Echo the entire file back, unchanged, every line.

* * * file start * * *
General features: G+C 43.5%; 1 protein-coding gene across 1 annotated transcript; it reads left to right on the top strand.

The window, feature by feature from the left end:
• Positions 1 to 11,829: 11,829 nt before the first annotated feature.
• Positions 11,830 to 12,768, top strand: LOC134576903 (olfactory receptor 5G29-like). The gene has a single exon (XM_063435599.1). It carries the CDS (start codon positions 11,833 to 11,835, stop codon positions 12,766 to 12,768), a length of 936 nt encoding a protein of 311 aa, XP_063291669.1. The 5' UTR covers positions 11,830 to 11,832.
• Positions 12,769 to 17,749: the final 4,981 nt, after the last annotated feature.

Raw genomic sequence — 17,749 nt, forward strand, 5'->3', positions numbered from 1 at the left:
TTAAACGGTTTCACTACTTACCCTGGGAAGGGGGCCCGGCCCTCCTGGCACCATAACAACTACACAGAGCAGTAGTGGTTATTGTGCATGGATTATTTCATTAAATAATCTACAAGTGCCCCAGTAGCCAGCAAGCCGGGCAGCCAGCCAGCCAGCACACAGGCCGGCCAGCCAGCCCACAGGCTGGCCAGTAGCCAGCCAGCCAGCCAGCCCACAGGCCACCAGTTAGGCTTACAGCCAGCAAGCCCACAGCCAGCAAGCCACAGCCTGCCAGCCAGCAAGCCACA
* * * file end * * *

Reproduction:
General features: G+C 43.5%; 1 protein-coding gene across 1 annotated transcript; it reads left to right on the top strand.

The window, feature by feature from the left end:
• Positions 1 to 11,829: 11,829 nt before the first annotated feature.
• Positions 11,830 to 12,768, top strand: LOC134576903 (olfactory receptor 5G29-like). The gene has a single exon (XM_063435599.1). It carries the CDS (start codon positions 11,833 to 11,835, stop codon positions 12,766 to 12,768), a length of 936 nt encoding a protein of 311 aa, XP_063291669.1. The 5' UTR covers positions 11,830 to 11,832.
• Positions 12,769 to 17,749: the final 4,981 nt, after the last annotated feature.

Raw genomic sequence — 17,749 nt, forward strand, 5'->3', positions numbered from 1 at the left:
TTAAACGGTTTCACTACTTACCCTGGGAAGGGGGCCCGGCCCTCCTGGCACCATAACAACTACACAGAGCAGTAGTGGTTATTGTGCATGGATTATTTCATTAAATAATCTACAAGTGCCCCAGTAGCCAGCAAGCCGGGCAGCCAGCCAGCCAGCACACAGGCCGGCCAGCCAGCCCACAGGCTGGCCAGTAGCCAGCCAGCCAGCCAGCCCACAGGCCACCAGTTAGGCTTACAGCCAGCAAGCCCACAGCCAGCAAGCCACAGCCTGCCAGCCAGCAAGCCACA